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The Ministry of Health has ordered local administrations in 14 places including Beijing, Tianjin, Shanghai and some coastal provinces to test drinking water and food for radiation, according to an online statement issued on Sunday.
The announcement came after the authority had confirmed over the weekend that the level of radiation stemming from iodine-131, a radioactive isotope, was higher than usual in four counties in Northeast China's Heilongjiang province.
Exposure to iodine-131 can cause several diseases including thyroid cancer, according to the statement.
Even so, the Ministry of Health said the radiation level detected in Heilongjiang was too low to pose a danger.
"Based on the current situation, people don't need to worry about the contamination of the air or of food and water here," said Wang Zhongwen, a researcher at the China Institute of Atomic Energy's radiation safety department.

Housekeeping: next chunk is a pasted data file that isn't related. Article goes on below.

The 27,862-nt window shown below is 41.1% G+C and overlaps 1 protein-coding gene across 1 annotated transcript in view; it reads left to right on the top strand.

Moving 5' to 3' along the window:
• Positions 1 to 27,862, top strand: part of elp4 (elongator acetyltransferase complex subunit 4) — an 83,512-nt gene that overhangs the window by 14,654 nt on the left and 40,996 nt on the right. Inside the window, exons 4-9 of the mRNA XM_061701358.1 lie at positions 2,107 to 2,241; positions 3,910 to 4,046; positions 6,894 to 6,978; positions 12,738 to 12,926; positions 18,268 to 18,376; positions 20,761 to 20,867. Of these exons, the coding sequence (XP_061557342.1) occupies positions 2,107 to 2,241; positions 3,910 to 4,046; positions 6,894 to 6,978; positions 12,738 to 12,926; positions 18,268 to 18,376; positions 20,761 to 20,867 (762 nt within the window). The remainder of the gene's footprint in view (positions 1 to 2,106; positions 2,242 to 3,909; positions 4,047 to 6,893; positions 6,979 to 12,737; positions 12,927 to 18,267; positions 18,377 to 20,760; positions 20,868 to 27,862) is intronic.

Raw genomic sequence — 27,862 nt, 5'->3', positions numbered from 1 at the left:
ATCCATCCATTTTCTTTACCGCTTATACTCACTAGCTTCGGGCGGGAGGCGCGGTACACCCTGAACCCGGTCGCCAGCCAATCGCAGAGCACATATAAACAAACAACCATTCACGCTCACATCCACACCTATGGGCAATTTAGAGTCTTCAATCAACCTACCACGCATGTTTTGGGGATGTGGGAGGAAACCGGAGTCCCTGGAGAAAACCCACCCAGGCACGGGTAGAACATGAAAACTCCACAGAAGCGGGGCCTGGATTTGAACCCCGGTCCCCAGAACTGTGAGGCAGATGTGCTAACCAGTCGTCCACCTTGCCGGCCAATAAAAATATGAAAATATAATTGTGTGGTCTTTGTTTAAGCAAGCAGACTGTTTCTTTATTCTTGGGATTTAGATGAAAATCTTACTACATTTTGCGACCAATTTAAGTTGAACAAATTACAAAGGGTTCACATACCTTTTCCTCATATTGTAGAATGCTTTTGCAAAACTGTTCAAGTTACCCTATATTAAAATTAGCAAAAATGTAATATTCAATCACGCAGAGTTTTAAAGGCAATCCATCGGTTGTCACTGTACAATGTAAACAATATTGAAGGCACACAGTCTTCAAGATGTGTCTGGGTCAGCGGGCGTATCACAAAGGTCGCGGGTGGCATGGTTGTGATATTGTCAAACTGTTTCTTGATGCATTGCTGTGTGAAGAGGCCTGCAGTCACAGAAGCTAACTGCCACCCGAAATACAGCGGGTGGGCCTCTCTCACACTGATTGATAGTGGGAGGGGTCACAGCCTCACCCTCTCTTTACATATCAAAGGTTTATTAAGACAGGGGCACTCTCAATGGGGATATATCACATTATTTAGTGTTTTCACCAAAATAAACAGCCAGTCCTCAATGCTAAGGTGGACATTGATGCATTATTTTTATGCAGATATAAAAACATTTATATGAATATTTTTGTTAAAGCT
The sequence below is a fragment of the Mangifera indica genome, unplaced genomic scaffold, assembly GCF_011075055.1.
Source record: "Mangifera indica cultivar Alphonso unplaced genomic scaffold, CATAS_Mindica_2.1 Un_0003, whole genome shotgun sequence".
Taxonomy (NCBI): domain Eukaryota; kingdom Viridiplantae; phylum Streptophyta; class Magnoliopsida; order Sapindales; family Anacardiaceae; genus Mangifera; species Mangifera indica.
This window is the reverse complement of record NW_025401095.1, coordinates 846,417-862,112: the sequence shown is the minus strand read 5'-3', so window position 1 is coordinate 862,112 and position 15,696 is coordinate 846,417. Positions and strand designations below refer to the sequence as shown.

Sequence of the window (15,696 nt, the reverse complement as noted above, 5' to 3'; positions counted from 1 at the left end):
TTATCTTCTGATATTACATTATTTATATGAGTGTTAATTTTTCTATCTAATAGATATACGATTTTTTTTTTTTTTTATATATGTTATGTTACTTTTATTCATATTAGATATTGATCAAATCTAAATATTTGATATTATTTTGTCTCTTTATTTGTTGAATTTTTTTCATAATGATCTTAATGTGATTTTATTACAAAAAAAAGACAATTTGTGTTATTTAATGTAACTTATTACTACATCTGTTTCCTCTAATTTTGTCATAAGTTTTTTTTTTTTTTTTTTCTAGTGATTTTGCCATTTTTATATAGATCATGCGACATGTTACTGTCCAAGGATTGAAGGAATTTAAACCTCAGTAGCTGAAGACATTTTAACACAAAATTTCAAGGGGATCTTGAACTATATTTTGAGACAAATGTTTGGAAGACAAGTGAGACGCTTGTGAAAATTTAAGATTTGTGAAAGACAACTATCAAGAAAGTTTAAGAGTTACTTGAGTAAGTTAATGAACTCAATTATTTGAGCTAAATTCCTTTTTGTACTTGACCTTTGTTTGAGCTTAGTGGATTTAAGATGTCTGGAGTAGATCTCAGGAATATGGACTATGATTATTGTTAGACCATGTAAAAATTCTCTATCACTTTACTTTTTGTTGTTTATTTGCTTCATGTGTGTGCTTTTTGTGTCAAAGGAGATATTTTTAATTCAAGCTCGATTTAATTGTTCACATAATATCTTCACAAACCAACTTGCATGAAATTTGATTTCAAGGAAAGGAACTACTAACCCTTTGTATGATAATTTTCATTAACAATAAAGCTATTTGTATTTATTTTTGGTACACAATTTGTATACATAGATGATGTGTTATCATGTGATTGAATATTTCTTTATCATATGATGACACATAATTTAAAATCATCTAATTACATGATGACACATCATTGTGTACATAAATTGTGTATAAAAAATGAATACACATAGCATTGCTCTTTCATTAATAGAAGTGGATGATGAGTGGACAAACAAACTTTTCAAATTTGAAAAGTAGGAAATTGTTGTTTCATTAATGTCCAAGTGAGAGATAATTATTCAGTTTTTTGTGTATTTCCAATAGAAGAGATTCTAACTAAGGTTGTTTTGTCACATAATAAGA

As for the radiation testing ordered by the ministry, Wang said it was part of routine inspections of food and water undertaken in many parts of the country.
Largely in response to various scandals involving tainted food in recent years, China has become ever more painstaking in its attempts at ensuring the safety of its food.
Many countries routinely test the radiation levels of their domestic food and water supplies. China, though, only has the means to conduct such tests in a few regions, not across the entire country, Wang noted.
"The Japan nuclear incident might help shorten the time it will take to establish similar testing in other places in the country," he said.
To prevent contamination, the General Administration of Quality Supervision, Inspection and Quarantine has prohibited the importation of some Japanese foods, including dairy products, seafood and vegetables.
Meanwhile, the Chinese public, including residents of the counties where the higher level of radiation was found, remains unfazed.
（中国日报网英语点津 Helen 编辑）
About the broadcaster:
Lee Hannon is Chief Editor at China Daily with 15-years experience in print and broadcast journalism. Born in England, Lee has traveled extensively around the world as a journalist including four years as a senior editor in Los Angeles. He now lives in Beijing and is happy to move to China and join the China Daily team.